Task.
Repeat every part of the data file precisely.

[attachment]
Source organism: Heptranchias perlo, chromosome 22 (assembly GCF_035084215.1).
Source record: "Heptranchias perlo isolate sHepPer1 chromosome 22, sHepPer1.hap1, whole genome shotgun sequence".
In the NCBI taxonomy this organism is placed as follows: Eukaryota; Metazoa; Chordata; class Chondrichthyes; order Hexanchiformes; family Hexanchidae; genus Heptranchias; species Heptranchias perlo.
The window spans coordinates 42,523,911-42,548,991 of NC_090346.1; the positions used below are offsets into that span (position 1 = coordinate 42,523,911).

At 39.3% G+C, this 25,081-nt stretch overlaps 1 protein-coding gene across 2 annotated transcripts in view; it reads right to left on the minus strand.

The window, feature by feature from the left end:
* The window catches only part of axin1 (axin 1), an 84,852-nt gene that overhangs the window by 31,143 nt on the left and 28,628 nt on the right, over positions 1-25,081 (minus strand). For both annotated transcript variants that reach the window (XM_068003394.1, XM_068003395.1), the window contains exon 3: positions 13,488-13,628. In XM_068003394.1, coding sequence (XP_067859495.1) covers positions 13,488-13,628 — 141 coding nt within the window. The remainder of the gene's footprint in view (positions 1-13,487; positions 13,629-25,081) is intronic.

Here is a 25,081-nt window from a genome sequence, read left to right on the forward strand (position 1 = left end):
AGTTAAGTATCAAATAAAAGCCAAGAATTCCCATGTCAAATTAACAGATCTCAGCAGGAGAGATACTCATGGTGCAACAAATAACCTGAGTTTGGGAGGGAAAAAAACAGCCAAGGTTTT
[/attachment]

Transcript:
Source organism: Heptranchias perlo, chromosome 22 (assembly GCF_035084215.1).
Source record: "Heptranchias perlo isolate sHepPer1 chromosome 22, sHepPer1.hap1, whole genome shotgun sequence".
In the NCBI taxonomy this organism is placed as follows: Eukaryota; Metazoa; Chordata; class Chondrichthyes; order Hexanchiformes; family Hexanchidae; genus Heptranchias; species Heptranchias perlo.
The window spans coordinates 42,523,911-42,548,991 of NC_090346.1; the positions used below are offsets into that span (position 1 = coordinate 42,523,911).

At 39.3% G+C, this 25,081-nt stretch overlaps 1 protein-coding gene across 2 annotated transcripts in view; it reads right to left on the minus strand.

The window, feature by feature from the left end:
* The window catches only part of axin1 (axin 1), an 84,852-nt gene that overhangs the window by 31,143 nt on the left and 28,628 nt on the right, over positions 1-25,081 (minus strand). For both annotated transcript variants that reach the window (XM_068003394.1, XM_068003395.1), the window contains exon 3: positions 13,488-13,628. In XM_068003394.1, coding sequence (XP_067859495.1) covers positions 13,488-13,628 — 141 coding nt within the window. The remainder of the gene's footprint in view (positions 1-13,487; positions 13,629-25,081) is intronic.

Here is a 25,081-nt window from a genome sequence, read left to right on the forward strand (position 1 = left end):
AGTTAAGTATCAAATAAAAGCCAAGAATTCCCATGTCAAATTAACAGATCTCAGCAGGAGAGATACTCATGGTGCAACAAATAACCTGAGTTTGGGAGGGAAAAAAACAGCCAAGGTTTT